How Global Immigration Will Thrive After Brexit


Disclaimer: The views expressed within this article are entirely the author’s own and are not attributable to Wessex Scene as a whole.

The European Union’s blanket immigration policy is unfair. It has a blatant disregard for the lives of refugees in its implementation of the Charter of Fundamental Rights. It outlaws nations from blocking boats coming through the Mediterranean, encouraging the flow and resulting in the deaths by drowning of thousands of North Africans. What’s more, the EU’s unwavering commitment to Union citizenship as the ‘fundamental status of nationals of the Member States‘ heralds unstable levels of migration between EU countries. This fosters anti-immigrant sentiment and the unfair exclusion of people from nations to which we have historically and culturally been more aligned, such as Bangladesh and Kenya. 

On 31st January, the United Kingdom will be leaving the European Union and the fundamental pillars of its Single Market. This spells the end of the right to free movement of people from the EU coming to Britain. This change will be one of the most difficult, career-defining policies of any Prime Minister for generations. How Boris Johnson decides to shape the future of this country, which is built on the foundations of immigration, will alter our course of history forever.

Some have argued that immigration should come down after Brexit, pointing towards the strain that uncontrolled migration puts on public services like the NHS.  However, we have seen a dip in migration over the past few years already. In 2015, net migration into the UK sat at 333,000. Today, it has fallen to 258,000. Others, however, are more pragmatic and realise the importance of skilled, global citizens coming to work and build a life in our country after we leave the EU. Non-EU migration to the UK has shot up to nearly 250,000 since the vote three years ago, including large numbers of Chinese students and Indian workers (both groups which give an overwhelming net contribution to the British economy). Estimates suggest that within years of Brexit, Indians will once again be Britain’s largest migrant group, overtaking migrants from Poland.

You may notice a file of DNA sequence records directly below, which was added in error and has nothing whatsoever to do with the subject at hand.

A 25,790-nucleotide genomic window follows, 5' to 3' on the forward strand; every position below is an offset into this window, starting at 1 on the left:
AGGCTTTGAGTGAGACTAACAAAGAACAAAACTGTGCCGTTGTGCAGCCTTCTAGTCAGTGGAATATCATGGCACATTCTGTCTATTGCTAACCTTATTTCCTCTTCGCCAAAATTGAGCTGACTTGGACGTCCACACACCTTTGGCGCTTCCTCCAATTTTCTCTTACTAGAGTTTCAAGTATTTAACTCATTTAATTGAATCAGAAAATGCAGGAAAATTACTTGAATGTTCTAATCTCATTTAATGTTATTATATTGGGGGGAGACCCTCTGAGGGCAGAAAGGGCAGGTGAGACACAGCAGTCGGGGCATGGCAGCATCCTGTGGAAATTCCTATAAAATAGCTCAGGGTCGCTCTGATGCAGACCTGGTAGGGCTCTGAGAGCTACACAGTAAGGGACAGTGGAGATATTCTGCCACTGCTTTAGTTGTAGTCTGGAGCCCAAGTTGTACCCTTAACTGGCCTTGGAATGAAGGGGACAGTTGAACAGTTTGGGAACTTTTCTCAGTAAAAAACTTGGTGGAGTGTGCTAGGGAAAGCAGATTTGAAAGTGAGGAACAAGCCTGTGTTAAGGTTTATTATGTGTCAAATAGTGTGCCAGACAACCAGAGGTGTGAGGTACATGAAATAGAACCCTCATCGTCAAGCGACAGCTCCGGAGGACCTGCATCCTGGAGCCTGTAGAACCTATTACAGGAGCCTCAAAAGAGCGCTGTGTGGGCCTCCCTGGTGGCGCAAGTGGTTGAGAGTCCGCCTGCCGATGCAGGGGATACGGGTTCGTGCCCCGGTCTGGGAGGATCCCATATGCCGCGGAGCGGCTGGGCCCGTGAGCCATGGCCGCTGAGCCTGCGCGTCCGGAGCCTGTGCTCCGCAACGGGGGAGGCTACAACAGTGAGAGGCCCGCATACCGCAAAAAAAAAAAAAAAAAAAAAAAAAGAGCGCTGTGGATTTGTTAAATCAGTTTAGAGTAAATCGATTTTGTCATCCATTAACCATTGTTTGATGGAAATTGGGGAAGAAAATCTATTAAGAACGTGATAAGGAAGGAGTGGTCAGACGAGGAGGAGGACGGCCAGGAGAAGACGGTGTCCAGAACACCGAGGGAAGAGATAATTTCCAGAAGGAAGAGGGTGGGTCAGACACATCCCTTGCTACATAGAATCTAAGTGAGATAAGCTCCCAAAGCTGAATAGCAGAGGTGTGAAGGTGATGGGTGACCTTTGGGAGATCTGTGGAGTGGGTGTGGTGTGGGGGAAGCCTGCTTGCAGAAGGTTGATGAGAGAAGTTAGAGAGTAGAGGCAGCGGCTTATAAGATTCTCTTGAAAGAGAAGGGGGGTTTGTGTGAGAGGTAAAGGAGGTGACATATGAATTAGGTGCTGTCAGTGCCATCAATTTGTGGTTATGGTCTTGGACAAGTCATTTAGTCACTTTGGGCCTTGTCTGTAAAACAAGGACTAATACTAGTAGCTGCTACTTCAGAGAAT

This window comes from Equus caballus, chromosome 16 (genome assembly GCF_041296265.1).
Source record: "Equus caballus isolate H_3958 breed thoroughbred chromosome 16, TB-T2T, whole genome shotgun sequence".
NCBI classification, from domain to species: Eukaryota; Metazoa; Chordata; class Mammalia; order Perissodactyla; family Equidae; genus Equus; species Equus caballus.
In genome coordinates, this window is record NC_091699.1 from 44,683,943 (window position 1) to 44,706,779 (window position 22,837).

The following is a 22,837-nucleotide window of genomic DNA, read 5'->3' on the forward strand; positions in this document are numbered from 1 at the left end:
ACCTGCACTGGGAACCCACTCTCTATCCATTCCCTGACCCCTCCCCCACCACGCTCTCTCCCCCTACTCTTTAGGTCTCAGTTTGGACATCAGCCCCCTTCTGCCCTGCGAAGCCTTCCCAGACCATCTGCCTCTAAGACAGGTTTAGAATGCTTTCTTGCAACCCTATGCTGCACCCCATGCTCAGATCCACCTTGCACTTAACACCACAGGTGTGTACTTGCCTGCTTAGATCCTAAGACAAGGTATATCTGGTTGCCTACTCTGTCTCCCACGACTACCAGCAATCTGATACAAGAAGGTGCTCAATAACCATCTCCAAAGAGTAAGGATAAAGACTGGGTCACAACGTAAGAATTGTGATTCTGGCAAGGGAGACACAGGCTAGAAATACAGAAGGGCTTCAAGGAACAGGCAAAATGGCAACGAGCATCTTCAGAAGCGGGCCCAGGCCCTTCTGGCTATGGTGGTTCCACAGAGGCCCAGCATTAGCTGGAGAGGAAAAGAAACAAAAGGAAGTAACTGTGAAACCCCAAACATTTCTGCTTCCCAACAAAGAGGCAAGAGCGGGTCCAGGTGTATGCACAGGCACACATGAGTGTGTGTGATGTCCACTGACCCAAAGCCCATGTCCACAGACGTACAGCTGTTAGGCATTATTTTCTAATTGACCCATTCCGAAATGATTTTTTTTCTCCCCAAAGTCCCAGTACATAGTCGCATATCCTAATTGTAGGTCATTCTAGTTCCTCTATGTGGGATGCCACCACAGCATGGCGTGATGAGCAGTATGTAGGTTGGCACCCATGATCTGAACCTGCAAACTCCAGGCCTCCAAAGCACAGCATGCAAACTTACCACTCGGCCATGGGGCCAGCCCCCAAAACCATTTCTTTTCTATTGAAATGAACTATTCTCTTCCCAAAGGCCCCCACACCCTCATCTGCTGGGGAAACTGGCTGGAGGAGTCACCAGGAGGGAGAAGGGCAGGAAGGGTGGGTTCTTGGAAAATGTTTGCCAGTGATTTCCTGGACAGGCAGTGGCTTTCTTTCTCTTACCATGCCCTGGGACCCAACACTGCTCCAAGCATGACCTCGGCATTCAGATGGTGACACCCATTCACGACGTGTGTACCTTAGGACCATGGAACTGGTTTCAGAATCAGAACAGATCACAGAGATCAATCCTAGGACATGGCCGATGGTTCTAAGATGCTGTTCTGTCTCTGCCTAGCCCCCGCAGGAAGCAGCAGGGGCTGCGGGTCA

These Asian countries host some of the most highly educated people in the world. Home Secretary Priti Patel’s new pro-global immigration policies are set to welcome skilled migrants earning over £30,000 a year and fast-track visas for scientists. So, we could be seeing many more coming to contribute to our society in the coming years. It has been revealed that since last year the number of Indian students in the UK has risen by 40%. The Government has also hinted at unlimited immigration for highly skilled Indians wanting to come to the UK. This would go some way in compensating the thousands of skilled Asian immigrants denied entry due to our warped immigration system which favours Europeans.

Also, cultural ties between China (particularly Hong Kong) and India have already been established, with large Asian communities thriving up and down the nation. These countries are likely to demand more visas for their citizens after Brexit. This is something we should not shy away from. As a former Home Office official says, ‘Diageo will send them a load of whisky [and in return]they will send us a load of skilled people‘. If the UK Government pursue truly liberal, sensible post-Brexit immigration policies, then the future of Britain is undoubtedly a global one. The UK was built by immigrants, and the more we welcome them from all nations, the more we gain.


English student, lifestyle writer.

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